Agroecology at the Committee on World Food Security

I have been a bit of a slacker these last few days, at least in terms of blogging about the happenings at the Civil Society Forum in preparation for the 39th Session of the UN Committee on World Food Security.
To see some pictures from the event, check out the FAO’s Flickr page
One of the cross-cutting themes at the forum has been the need to promote agroecological approaches. However, many participants have noted the challenges of using this term since there is a lot of confusion about what it means.
To try and change this, Civil Society organizations have organised  a side event “Food Systems Facing Climate Change – Agro.ecology provides the answers!” (Wednesday, Oct. 17th  at 12:30 in the Lebannon Room with interpretation in English, French and Spanish).
In a new article by Peter M. Rosset and Maria Elena Martínez-Torres titled “Rural Social Movements and Agroecology: Context, Theory, and Process” (Ecology and Society 17(3): 17) they provide some thoughts on agroecology that I thought I would share here.
Definitions: agroecology and diversified farming systems
Wezel et al. (2009) observe that the word agroecology is  variously used to refer to a science, a movement, and a practice. In a book written by, and largely for La Via Campesina, Machín Sosa et al. (2010:16, translated from the Spanish) similarly note:

For many, agroecology is a science: the science that studies and attempts to explain the functioning of agroecosystems. For others, the word agroecology refers to the principles—not recipes—that guide the agronomic and productive practices that permit the production of food and fiber without agrochemicals…

For the social movements that make up La Vía Campesina, the concept of agroecology goes much farther than just ecological-productive principles. In addition to these, LVC incorporates social, cultural and political principles and goals into its concept of agroecology.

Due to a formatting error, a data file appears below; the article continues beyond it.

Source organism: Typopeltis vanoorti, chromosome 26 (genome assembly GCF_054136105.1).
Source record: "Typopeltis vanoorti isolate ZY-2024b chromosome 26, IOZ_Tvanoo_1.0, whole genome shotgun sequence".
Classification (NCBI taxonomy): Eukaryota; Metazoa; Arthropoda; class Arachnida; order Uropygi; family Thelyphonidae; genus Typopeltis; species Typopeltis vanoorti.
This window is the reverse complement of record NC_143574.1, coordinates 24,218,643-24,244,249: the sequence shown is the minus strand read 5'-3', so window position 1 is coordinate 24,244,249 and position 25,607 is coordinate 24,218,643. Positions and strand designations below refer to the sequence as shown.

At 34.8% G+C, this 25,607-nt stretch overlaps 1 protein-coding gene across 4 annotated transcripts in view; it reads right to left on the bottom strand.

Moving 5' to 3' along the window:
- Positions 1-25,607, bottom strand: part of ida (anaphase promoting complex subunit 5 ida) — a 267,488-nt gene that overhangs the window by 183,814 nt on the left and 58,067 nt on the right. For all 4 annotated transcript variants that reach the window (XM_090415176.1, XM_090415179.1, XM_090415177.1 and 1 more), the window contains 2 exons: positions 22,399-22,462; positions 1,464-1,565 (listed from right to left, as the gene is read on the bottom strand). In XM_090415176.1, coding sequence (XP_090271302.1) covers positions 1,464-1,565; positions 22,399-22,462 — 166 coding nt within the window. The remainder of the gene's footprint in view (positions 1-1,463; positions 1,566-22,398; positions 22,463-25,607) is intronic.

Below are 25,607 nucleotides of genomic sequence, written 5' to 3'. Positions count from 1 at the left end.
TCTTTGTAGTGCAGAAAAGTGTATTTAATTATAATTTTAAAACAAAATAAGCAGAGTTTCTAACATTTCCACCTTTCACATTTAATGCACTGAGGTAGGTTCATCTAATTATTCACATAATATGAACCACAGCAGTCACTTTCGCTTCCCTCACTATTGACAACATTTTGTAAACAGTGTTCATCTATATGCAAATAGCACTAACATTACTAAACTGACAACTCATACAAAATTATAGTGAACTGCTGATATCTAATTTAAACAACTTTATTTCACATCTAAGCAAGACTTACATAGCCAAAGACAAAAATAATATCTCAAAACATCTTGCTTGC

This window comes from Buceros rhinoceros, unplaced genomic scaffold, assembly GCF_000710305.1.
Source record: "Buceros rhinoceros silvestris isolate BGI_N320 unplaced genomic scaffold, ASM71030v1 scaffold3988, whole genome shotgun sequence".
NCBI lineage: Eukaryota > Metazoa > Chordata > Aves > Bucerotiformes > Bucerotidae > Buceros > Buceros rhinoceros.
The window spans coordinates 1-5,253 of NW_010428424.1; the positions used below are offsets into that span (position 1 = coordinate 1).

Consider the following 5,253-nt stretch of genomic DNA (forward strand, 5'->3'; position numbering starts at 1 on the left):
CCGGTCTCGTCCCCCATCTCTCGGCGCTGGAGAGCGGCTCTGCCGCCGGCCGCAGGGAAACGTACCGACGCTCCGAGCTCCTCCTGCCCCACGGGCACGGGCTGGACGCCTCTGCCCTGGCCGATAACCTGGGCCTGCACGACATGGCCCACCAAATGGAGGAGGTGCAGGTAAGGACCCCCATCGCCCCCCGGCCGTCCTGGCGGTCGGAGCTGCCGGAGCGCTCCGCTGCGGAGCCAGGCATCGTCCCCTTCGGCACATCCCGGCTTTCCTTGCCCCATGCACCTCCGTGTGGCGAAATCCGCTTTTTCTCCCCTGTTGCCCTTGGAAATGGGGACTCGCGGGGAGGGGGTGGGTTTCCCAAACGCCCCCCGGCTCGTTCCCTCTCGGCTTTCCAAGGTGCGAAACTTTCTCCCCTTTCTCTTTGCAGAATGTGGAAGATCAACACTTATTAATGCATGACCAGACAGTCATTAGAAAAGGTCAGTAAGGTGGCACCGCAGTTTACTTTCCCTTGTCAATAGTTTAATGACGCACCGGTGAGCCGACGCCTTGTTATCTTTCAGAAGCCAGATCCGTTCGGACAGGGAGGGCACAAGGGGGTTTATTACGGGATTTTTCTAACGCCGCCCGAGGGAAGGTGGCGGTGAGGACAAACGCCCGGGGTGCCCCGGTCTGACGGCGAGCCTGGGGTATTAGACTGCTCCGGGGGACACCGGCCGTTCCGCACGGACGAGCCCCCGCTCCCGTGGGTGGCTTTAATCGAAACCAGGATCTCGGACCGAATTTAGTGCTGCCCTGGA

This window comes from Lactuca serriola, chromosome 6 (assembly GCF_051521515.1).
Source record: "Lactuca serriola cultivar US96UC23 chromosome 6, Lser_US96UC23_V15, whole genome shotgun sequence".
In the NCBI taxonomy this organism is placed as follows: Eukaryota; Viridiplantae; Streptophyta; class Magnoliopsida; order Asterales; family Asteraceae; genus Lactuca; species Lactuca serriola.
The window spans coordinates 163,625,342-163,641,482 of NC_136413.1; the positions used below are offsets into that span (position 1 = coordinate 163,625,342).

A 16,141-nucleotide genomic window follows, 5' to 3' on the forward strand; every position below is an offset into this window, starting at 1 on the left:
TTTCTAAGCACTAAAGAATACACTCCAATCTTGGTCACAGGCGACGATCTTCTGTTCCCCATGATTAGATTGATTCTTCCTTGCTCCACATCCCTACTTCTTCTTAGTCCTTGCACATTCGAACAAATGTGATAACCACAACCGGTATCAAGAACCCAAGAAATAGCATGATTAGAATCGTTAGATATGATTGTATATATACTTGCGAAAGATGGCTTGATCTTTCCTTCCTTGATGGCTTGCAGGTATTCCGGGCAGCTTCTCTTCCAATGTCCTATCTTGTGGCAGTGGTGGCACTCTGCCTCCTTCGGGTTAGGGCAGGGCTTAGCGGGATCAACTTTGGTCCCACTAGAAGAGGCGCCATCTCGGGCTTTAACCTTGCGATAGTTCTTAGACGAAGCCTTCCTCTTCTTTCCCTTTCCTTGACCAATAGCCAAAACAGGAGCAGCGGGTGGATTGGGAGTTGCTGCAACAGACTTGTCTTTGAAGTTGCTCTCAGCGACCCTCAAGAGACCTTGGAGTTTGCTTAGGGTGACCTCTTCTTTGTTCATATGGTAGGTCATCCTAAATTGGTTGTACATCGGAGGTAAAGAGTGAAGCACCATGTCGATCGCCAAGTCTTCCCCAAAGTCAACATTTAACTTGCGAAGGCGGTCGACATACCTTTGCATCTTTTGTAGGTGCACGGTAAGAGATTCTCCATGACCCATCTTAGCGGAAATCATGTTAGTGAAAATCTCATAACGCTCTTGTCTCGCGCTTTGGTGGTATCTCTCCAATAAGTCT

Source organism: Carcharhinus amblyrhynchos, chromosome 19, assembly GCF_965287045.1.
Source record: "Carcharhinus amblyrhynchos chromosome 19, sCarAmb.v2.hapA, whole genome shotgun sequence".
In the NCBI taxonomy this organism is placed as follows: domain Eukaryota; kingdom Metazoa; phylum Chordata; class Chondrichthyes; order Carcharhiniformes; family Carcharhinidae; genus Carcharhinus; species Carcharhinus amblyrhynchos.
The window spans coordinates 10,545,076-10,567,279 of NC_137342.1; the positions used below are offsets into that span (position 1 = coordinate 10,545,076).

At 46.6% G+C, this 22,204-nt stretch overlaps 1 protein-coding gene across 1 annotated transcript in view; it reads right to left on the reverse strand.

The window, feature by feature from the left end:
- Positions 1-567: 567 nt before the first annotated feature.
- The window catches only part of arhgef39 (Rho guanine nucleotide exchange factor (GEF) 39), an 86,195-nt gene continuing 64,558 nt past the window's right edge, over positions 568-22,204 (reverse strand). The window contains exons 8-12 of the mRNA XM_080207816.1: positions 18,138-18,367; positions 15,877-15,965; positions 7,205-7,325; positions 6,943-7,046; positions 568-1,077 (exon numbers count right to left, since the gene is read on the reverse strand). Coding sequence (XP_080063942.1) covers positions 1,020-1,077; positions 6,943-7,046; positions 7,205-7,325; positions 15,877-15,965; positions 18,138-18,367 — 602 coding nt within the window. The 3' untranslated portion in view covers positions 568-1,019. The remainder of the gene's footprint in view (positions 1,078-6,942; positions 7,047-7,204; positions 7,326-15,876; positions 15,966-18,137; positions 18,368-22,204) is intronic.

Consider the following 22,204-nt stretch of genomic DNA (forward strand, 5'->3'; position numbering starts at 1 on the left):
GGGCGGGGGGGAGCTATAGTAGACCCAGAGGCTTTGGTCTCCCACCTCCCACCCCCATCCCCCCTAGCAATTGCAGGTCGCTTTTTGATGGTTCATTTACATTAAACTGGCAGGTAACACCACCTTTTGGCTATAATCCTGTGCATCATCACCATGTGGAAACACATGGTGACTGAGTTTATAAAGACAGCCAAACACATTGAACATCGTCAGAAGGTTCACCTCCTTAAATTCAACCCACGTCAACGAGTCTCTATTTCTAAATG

In the movement’s position on sustainable peasant agriculture, LVC argues (LVC 2010a:2–3):

We can find examples of sustainable peasant and family farm agriculture all over the planet, though the names we use vary greatly from one place to another, whether agroecology, organic farming, natural farming, low external input sustainable agriculture, or others. In La Vía Campesina we do not want to say that one name is better than another, but rather we want to specify the key principles that we defend. Truly sustainable peasant agriculture comes from a combination of the recovery and revalorization of traditional peasant farming methods, and the innovation of new ecological practices… We do not believe that the mere substitution of ‘bad’ inputs for ‘good’ ones, without touching the structure of monoculture, is sustainable… The application of these principles in the complex and diverse realities of peasant agriculture requires the active appropriation of farming systems by peasants ourselves, using our local knowledge, ingenuity, and ability to innovate. We are talking about relatively small farms managed by peasant families and communities. Small farms permit the development of functional biodiversity with diversified production and the integration of crops, trees and livestock. In this type of agriculture, there is less or no need for external inputs, as everything can be produced on the farm itself.

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